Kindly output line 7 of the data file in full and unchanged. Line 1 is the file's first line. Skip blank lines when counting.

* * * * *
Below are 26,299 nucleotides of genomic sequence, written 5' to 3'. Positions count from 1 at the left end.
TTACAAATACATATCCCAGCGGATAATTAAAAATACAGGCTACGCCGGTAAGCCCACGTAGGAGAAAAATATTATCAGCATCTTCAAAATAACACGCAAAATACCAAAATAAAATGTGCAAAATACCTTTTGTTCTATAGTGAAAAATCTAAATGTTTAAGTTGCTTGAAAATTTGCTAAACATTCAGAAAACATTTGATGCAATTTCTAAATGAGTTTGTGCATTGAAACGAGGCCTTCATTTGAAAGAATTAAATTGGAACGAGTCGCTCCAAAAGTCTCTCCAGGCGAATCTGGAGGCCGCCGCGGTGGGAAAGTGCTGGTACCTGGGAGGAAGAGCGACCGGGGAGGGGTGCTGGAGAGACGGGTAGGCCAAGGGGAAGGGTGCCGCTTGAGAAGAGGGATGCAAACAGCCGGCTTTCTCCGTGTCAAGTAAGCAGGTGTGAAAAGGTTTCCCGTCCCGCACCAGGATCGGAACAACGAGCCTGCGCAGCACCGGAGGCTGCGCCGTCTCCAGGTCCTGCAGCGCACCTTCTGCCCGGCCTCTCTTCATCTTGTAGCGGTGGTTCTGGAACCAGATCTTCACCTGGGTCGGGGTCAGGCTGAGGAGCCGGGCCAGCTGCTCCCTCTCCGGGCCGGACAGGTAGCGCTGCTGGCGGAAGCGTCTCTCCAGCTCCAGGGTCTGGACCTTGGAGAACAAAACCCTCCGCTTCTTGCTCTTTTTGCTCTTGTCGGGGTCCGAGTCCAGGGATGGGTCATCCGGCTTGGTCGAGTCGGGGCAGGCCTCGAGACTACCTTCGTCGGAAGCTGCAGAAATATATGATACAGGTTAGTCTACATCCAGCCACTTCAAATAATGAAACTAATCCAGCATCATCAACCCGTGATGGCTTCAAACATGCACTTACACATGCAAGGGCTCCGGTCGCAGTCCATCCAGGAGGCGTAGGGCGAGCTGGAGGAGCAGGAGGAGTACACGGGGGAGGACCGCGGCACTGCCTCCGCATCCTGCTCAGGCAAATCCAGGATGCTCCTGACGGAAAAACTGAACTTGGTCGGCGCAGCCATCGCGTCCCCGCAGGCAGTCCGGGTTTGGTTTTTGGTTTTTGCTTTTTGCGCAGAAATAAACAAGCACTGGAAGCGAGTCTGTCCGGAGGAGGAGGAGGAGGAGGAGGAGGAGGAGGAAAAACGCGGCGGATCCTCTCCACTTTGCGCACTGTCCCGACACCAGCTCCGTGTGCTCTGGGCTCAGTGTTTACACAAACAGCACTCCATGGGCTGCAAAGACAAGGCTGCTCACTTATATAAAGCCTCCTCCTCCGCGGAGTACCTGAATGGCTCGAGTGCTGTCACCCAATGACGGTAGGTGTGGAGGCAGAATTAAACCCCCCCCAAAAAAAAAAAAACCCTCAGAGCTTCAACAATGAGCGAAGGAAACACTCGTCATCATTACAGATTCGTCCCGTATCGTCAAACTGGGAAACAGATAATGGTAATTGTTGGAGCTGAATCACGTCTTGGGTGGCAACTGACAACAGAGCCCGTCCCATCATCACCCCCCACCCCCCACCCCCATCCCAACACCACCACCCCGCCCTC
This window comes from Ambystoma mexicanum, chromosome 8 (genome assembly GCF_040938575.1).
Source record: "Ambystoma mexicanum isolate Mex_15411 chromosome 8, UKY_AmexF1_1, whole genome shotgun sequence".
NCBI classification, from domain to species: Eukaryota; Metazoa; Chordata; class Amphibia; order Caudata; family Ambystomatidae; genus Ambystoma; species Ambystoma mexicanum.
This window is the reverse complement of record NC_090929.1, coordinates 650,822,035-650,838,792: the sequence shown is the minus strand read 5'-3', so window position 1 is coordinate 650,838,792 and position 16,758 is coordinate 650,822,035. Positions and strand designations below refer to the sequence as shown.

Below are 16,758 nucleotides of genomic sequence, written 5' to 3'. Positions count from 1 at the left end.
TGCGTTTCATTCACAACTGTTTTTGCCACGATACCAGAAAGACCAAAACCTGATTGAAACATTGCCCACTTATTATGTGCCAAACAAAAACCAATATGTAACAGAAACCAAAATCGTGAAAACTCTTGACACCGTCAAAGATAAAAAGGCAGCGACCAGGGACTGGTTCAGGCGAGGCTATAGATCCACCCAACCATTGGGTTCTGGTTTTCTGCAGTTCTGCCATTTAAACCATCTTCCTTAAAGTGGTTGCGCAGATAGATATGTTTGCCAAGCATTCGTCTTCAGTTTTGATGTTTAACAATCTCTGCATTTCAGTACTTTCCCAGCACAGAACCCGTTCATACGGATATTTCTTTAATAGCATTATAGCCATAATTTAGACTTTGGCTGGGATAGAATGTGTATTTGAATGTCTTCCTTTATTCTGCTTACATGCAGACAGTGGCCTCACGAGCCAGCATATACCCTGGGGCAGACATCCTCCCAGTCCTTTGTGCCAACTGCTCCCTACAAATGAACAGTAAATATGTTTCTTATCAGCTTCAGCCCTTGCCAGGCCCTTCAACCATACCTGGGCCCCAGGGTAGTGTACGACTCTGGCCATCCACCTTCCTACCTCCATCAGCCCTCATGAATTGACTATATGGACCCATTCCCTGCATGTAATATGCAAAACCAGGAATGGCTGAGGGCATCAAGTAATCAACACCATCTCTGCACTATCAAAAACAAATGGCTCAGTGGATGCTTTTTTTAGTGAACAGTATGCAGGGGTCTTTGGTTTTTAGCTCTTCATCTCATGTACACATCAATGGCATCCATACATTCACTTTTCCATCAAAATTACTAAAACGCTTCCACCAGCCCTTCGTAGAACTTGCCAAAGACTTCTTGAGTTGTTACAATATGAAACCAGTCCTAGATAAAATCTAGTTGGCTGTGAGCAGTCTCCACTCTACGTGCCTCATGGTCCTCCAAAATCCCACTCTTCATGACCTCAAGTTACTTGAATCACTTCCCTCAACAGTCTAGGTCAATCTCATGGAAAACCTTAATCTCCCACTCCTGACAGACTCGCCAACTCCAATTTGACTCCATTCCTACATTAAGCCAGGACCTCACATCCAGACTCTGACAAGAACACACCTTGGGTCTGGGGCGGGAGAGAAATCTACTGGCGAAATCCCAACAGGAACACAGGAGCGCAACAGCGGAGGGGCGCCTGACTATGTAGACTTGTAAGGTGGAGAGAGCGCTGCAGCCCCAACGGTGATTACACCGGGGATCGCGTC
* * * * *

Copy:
Below are 16,758 nucleotides of genomic sequence, written 5' to 3'. Positions count from 1 at the left end.